Sri Lankan supermarkets and restaurants: Is consumer health at risk?
“New meat for sale!” was the frequently used slogan in the comments section of the recent Facebook post which followed a rat trapped inside the poultry, meat and seafood display unit at a leading supermarket.
While the Sri Lankan public doused themselves in bouts of laughter at the absurdity of the incident, it certainly raised quite a few antennas about public health standards in the country. Especially since this isn’t an isolated incident with expired products, closing down of extremely unhygienic restaurants, cockroach discoveries in food all competing for the Greatest Public Health Scandal of the Year.
In the recent past, Colombo in particular has witnessed a sudden surge in restaurants, hotels, fast food chains, supermarket and organic stores gentrifying several inter-city areas. Walk into one of these service locations and you’ll find yourself immediately overwhelmed by the grandeur and rather up-market quality of the place. Yet this façade of external beauty appears to be masking an uglier truth which compels us to seriously re-evaluate public health practices in food serving outlets.
Speaking exclusively to Life Online Mr. L. Kumara, Acting Food Inspector (CMC), expressed his views on the recurrence of such incidents,
“There are clearly outlined laws and guidelines that food selling outlets are expected to follow. For example meat items, dairy products and vegetables have to be stored in different fridge units. Similarly, we have colour-coded chopping boards like red for meat and green for vegetables to avoid the risk of cross-contamination. But after a while, sellers tend to abandon our specifications and opt for higher profits which inevitably leads to compromising on health standards.”
Although consumers tend to turn a blind eye to the serving and storage practices of street vendors and roadside boutiques or restaurants, we expect seller accountability from well-established food serving outlets.
Why is this happening?
Quantity over Quality
Most of these issues spring up during “high season” periods like April and December whereby excess stock is brought in causing a severe lack of storage space. Consumers might have observed how some outlets have storage products leading from the staircase of the storage room all the way up to the display section.
In this situation products are likely to get mixed. Ex: storing meat with dairy products, expired goods with newly purchased goods etc.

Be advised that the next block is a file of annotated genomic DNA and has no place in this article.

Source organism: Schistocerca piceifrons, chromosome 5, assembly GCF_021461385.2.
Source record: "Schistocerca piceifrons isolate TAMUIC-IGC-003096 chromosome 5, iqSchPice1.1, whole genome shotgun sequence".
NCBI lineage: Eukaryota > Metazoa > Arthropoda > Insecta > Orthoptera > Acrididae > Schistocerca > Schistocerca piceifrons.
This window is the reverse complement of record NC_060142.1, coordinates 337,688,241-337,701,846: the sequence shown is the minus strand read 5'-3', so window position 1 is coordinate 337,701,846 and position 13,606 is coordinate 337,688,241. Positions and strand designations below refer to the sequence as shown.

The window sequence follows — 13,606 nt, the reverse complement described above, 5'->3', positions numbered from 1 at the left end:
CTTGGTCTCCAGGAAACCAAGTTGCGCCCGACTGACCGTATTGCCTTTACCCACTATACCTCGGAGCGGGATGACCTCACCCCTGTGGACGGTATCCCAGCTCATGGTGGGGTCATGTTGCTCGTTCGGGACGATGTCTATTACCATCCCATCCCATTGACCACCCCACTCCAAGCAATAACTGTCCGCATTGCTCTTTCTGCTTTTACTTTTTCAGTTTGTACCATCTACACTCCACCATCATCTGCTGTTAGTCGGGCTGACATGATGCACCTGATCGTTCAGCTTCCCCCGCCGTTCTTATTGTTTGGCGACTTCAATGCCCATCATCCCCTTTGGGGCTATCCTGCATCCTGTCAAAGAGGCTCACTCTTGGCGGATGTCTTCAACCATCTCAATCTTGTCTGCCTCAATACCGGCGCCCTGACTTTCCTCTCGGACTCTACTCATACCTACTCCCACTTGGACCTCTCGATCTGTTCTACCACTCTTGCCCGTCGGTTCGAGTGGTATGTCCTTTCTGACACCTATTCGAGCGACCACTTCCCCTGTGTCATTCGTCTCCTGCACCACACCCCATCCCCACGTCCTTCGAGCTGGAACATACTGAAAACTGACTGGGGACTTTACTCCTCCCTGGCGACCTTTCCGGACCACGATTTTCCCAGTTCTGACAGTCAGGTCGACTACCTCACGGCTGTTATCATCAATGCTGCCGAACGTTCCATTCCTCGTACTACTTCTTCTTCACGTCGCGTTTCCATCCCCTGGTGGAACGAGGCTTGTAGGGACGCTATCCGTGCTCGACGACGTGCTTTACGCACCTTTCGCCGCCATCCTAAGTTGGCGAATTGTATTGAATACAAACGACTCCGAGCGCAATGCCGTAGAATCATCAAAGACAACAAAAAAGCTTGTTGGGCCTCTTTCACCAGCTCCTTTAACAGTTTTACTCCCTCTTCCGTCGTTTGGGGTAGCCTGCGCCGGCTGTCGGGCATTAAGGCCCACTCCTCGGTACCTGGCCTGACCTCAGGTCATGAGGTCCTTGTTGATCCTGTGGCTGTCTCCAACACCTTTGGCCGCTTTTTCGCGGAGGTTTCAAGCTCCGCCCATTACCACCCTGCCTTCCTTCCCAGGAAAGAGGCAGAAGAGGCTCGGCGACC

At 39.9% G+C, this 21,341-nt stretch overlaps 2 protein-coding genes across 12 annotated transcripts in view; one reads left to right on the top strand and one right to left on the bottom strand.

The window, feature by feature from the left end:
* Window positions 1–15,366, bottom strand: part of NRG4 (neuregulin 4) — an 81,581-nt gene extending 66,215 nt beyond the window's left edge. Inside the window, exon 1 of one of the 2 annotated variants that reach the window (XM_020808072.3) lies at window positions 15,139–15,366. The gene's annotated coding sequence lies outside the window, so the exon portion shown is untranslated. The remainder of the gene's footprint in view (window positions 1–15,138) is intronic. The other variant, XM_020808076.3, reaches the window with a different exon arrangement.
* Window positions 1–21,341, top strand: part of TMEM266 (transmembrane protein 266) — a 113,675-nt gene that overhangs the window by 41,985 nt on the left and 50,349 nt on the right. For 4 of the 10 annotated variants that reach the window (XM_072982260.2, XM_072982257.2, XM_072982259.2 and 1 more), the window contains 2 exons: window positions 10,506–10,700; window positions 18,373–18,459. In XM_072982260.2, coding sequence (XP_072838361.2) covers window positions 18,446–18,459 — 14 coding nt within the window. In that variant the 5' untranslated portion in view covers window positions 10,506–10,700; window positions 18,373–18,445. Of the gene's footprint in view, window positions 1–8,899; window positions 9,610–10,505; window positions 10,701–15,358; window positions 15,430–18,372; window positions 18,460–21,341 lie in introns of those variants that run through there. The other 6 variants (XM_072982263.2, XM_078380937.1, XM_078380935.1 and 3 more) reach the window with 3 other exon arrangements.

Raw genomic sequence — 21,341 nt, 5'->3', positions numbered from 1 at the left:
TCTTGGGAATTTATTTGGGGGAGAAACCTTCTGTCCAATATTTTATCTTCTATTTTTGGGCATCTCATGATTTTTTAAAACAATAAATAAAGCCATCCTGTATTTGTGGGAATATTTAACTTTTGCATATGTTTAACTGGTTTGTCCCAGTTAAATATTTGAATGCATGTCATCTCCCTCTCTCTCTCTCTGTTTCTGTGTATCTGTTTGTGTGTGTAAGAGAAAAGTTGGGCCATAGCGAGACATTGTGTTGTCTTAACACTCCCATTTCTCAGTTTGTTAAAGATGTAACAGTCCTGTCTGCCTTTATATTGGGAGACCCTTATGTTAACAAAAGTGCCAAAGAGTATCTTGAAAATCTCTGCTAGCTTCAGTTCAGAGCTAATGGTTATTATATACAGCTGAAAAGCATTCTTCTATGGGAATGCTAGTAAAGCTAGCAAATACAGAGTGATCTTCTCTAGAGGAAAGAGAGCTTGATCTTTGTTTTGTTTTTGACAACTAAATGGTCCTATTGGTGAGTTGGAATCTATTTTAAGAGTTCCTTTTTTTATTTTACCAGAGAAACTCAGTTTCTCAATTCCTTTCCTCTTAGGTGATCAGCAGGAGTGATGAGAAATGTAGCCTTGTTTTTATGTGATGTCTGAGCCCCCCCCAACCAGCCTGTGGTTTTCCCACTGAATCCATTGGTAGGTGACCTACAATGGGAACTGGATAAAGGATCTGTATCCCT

Stock clearance sales are often introduced during this time causing soon-to-be expired products to be placed on the display shelves at the risk of the consumer.
In restaurants this could cause expired products to accidentally be used when preparing a dish for the consumer.
Although a considerable amount of space is allocated for product displays or dining areas, storage is given the least priority.
Limited storage space on shelves and fridges causes products to be boxed and placed at ground level making it easily accessible for rodents and insects.
Open fridge doors or holes in the main storage room door due to mishandling and negligence could also make products vulnerable to contamination.
Beating Around The Bush
Sellers bank on the “shape it off” mechanism by preventing consumers from reporting such incidents by offering sizeable discounts or adding a few extra products at zero cost.
In some extreme instances, PHIs (Public Health Inspectors) have complained over personal threats they have received when performing random inspections.
Many times staff members have either forgotten or overlooked their responsibilities in putting medicine to prevent the entry of rodents and insects.
Popular complaints of food contamination in Sri Lanka have directly accused sellers of deliberately adding food colouring to spices or mixing salt with sugar for profit-making purposes. Most complaints have come from married females who have been accused by their husbands of putting salt in their tea only to realise that they had been duped by the seller.
What are the available solutions?
- Increase in random health inspections by PHIs
- Seller accountability in maintaining the required public health standards and not compromising on product quality.
- Consumer responsibility in informing the store/restaurant management, their respective Municipal Councils and raising public awareness.
What can I do?
Ignorance Is Not Bliss
As a consumer, it is advisable to first approach the management and report the incident rather than overlooking it.
Further Compromise Is Not The Key
If sellers have compromised on offering optimum quality, do not further compromise your duty as a consumer. Although they may offer you ways to make up for the situation, ensure to call a PHI in order to prevent repeated issues.
Call A PHI
Call the hotline number (011) 2 676 161 to reach the Central Control Unit (CMC) and report the incident. A PHI should arrive in approximately half an hour to investigate.
Raise Consumer Awareness
If due procedures have not been followed and the issue persists, then make fellow consumers aware in order that they too may be cautious and push for immediate action.